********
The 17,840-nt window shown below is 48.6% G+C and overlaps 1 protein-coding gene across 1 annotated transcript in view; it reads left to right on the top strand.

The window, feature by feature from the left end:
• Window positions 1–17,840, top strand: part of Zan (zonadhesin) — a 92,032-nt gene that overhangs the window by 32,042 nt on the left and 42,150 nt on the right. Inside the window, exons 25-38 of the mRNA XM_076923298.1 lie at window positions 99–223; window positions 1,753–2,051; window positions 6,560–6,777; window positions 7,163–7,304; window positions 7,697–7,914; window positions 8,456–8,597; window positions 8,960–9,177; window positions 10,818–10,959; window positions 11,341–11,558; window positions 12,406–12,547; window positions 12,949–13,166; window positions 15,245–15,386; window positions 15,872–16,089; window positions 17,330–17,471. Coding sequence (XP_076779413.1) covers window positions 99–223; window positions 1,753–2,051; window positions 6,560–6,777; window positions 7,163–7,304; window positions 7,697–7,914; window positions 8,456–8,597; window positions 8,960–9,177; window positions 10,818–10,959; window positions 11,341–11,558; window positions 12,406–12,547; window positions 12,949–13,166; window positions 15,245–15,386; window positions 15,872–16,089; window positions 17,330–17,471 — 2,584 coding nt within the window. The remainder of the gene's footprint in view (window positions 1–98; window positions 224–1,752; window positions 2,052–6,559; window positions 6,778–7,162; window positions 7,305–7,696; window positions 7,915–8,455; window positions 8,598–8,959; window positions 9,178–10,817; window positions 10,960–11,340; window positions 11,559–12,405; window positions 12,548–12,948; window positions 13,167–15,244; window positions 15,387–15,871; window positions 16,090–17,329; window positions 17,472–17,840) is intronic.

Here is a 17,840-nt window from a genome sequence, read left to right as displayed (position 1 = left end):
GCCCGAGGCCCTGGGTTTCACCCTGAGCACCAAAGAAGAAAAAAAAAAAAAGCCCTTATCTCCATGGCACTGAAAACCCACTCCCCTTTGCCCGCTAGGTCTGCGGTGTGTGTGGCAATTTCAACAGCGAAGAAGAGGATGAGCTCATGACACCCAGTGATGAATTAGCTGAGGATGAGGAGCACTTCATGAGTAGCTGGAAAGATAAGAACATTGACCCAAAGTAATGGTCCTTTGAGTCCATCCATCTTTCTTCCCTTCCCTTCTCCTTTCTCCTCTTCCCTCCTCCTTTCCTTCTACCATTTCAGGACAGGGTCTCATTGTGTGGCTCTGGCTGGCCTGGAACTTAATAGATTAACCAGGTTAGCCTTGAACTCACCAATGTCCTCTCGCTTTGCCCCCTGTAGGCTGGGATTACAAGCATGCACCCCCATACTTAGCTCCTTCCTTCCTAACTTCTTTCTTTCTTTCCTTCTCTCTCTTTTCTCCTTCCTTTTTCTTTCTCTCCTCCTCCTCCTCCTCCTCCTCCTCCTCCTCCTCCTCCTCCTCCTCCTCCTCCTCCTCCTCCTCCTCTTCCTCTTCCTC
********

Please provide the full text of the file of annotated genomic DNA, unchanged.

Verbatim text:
The 17,840-nt window shown below is 48.6% G+C and overlaps 1 protein-coding gene across 1 annotated transcript in view; it reads left to right on the top strand.

The window, feature by feature from the left end:
• Window positions 1–17,840, top strand: part of Zan (zonadhesin) — a 92,032-nt gene that overhangs the window by 32,042 nt on the left and 42,150 nt on the right. Inside the window, exons 25-38 of the mRNA XM_076923298.1 lie at window positions 99–223; window positions 1,753–2,051; window positions 6,560–6,777; window positions 7,163–7,304; window positions 7,697–7,914; window positions 8,456–8,597; window positions 8,960–9,177; window positions 10,818–10,959; window positions 11,341–11,558; window positions 12,406–12,547; window positions 12,949–13,166; window positions 15,245–15,386; window positions 15,872–16,089; window positions 17,330–17,471. Coding sequence (XP_076779413.1) covers window positions 99–223; window positions 1,753–2,051; window positions 6,560–6,777; window positions 7,163–7,304; window positions 7,697–7,914; window positions 8,456–8,597; window positions 8,960–9,177; window positions 10,818–10,959; window positions 11,341–11,558; window positions 12,406–12,547; window positions 12,949–13,166; window positions 15,245–15,386; window positions 15,872–16,089; window positions 17,330–17,471 — 2,584 coding nt within the window. The remainder of the gene's footprint in view (window positions 1–98; window positions 224–1,752; window positions 2,052–6,559; window positions 6,778–7,162; window positions 7,305–7,696; window positions 7,915–8,455; window positions 8,598–8,959; window positions 9,178–10,817; window positions 10,960–11,340; window positions 11,559–12,405; window positions 12,548–12,948; window positions 13,167–15,244; window positions 15,387–15,871; window positions 16,090–17,329; window positions 17,472–17,840) is intronic.

Here is a 17,840-nt window from a genome sequence, read left to right as displayed (position 1 = left end):
GCCCGAGGCCCTGGGTTTCACCCTGAGCACCAAAGAAGAAAAAAAAAAAAAGCCCTTATCTCCATGGCACTGAAAACCCACTCCCCTTTGCCCGCTAGGTCTGCGGTGTGTGTGGCAATTTCAACAGCGAAGAAGAGGATGAGCTCATGACACCCAGTGATGAATTAGCTGAGGATGAGGAGCACTTCATGAGTAGCTGGAAAGATAAGAACATTGACCCAAAGTAATGGTCCTTTGAGTCCATCCATCTTTCTTCCCTTCCCTTCTCCTTTCTCCTCTTCCCTCCTCCTTTCCTTCTACCATTTCAGGACAGGGTCTCATTGTGTGGCTCTGGCTGGCCTGGAACTTAATAGATTAACCAGGTTAGCCTTGAACTCACCAATGTCCTCTCGCTTTGCCCCCTGTAGGCTGGGATTACAAGCATGCACCCCCATACTTAGCTCCTTCCTTCCTAACTTCTTTCTTTCTTTCCTTCTCTCTCTTTTCTCCTTCCTTTTTCTTTCTCTCCTCCTCCTCCTCCTCCTCCTCCTCCTCCTCCTCCTCCTCCTCCTCCTCCTCCTCCTCCTCCTCCTCTTCCTCTTCCTC